that, you know, my last retreat, I was in Japan, like four years ago, I did a three day. And I went in thinking I have three days. How hard can that be? It was so hard. It was it was really challenging me. Partly, that’s maybe the, you know, during the 10 day, the first three days of the hardest, in some ways. That’s that’s one of the real challenging bits. Just to get through that first stretch of like, going from the normal, the daily world into that deep space is really challenging. And I’ve found it’s so hard I was I came out slightly traumatised. I mean, it did me good. And it got me back in to a daily practice at the time. And it helped in some ways. But man, that was hard. It was it was such a challenge. I was. And I think partly is because I expected it to be easy on that one. I’m a seasoned meditator. I’ve done several of these 10 day courses, alga, how can a three day be brutally hard? And that I would do it again. Having said that,

Jasmine Che 18:20
I mean, just because it’s hard. I mean, it doesn’t have benefit, I usually see the benefit.

Bill Tribble 18:24
Yeah. And it’s not just in a sort of, I’ve spoken to people about meditation courses before and they’re like, Well, it isn’t the reason you come out so happy from it just because you’ve survived this awful experience. But, but know that there really is something in it. And small amounts of meditation, you will often find, you come up feeling very refreshed and much better. And it’s a massive version of that. It’s a massive dose of that, for me. It is very challenging to get through but the it, it has changed the course of my life in some ways. And it’s given me a grounding for something. It’s like an anchor that I know I can always depend on how tough things get. I think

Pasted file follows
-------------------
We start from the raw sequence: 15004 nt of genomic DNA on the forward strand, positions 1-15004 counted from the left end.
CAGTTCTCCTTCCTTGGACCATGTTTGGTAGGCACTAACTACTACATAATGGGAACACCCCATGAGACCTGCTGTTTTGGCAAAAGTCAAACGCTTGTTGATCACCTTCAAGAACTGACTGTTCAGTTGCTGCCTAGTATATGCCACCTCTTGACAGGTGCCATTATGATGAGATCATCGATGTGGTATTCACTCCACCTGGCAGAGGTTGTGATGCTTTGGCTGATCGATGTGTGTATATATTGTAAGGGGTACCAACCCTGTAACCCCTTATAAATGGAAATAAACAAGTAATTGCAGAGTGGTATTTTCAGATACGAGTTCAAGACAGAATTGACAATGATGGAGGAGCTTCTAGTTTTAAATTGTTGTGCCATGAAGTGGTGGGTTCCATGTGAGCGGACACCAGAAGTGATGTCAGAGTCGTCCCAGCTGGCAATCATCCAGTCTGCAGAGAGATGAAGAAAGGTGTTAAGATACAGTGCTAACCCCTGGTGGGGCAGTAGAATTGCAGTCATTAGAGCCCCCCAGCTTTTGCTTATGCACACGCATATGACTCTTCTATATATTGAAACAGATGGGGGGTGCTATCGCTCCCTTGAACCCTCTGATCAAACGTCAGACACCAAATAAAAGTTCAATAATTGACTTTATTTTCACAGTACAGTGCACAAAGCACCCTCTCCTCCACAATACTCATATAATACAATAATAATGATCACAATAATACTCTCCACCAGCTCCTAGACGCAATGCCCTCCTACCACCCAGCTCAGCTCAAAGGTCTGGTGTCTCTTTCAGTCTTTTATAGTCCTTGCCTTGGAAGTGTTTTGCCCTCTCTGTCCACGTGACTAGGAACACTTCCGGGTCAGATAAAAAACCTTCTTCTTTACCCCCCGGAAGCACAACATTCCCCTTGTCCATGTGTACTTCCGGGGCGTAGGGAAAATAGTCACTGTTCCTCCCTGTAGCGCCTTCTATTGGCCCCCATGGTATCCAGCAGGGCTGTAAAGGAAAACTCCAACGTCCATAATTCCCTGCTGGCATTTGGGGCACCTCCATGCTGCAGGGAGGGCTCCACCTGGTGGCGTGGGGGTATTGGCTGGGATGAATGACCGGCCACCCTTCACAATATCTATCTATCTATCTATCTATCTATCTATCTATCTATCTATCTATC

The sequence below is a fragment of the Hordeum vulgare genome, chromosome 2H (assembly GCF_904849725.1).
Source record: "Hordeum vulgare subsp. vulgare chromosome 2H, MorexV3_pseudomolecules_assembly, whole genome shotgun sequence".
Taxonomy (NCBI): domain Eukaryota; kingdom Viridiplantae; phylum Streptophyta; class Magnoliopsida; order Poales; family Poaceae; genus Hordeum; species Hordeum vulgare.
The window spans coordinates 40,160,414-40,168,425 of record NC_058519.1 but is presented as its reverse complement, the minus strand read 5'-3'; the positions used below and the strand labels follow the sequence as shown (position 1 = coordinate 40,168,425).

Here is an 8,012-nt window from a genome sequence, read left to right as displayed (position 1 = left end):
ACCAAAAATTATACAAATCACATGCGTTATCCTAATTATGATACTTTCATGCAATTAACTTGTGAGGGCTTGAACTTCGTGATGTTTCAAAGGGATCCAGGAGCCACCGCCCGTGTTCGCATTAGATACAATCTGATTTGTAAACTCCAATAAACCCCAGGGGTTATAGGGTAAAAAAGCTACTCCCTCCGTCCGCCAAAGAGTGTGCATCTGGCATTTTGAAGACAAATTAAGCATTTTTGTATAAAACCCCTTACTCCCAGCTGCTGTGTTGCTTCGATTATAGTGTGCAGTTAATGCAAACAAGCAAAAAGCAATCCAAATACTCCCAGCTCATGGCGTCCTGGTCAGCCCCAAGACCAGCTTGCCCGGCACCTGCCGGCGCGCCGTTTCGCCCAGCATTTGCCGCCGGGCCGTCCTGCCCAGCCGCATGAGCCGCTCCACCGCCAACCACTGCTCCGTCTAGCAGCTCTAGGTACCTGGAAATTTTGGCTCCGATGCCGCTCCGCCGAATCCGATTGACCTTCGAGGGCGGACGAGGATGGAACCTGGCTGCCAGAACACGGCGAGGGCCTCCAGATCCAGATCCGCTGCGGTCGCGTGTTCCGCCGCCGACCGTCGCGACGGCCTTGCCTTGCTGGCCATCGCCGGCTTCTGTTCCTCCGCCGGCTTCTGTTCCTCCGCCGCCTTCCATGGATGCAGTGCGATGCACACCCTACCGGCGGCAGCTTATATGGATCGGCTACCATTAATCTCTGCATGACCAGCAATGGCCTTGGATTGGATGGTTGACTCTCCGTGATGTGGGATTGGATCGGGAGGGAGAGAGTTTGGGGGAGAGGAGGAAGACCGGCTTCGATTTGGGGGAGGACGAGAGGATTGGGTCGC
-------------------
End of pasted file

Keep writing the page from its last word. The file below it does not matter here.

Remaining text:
Jasmine Che 19:15
we should speak about why it is so challenging, more in greater detail.

Bill Tribble 19:18
Yes, let’s do that.

Jasmine Che 19:20
So one of the aspects is the sheer 10 hours a day of let’s say just the typical formatting. Some will be walking meditations in different retreats. Others like going CO will be purely 10 hours if you add it up a day you’ll have walking sessions and then it will get to a point where they start are begin to ask you to not move your body for one of the sessions. Three of the session three I mean three of the sessions. Yeah. Three hours a day. Is it three? Yes three hours a day and I Um, so one is a physicality aspect of sitting, there are different chair props, you can also bring a chair that you want to sit in, if you’re driving, but even you know, sitting on a chair for 10 hours a day is a lot. And so on a pure physical basis. That’s difficult. A waking up basis of early mornings is very difficult. You’re well fed, you are, you have fresh air. But a routine of physical practice, I mean, the sitting is a lot like it’s is very full on. So if you have struggled with five minutes of meditation, or even up to an hour of meditation, just imagine doubling it, and that will be one session times it by 10 a day, and then times that by 10. Okay, so you can see how this feat is like. Incredible. Yeah, so it’s a lot.

Bill Tribble 21:24
I would also just flag that you mentioned the food. Food is generally Great. Generally only two meals a day. Yes. Which is a really big one. If you’re a comfy. Yeah.

Jasmine Che 21:33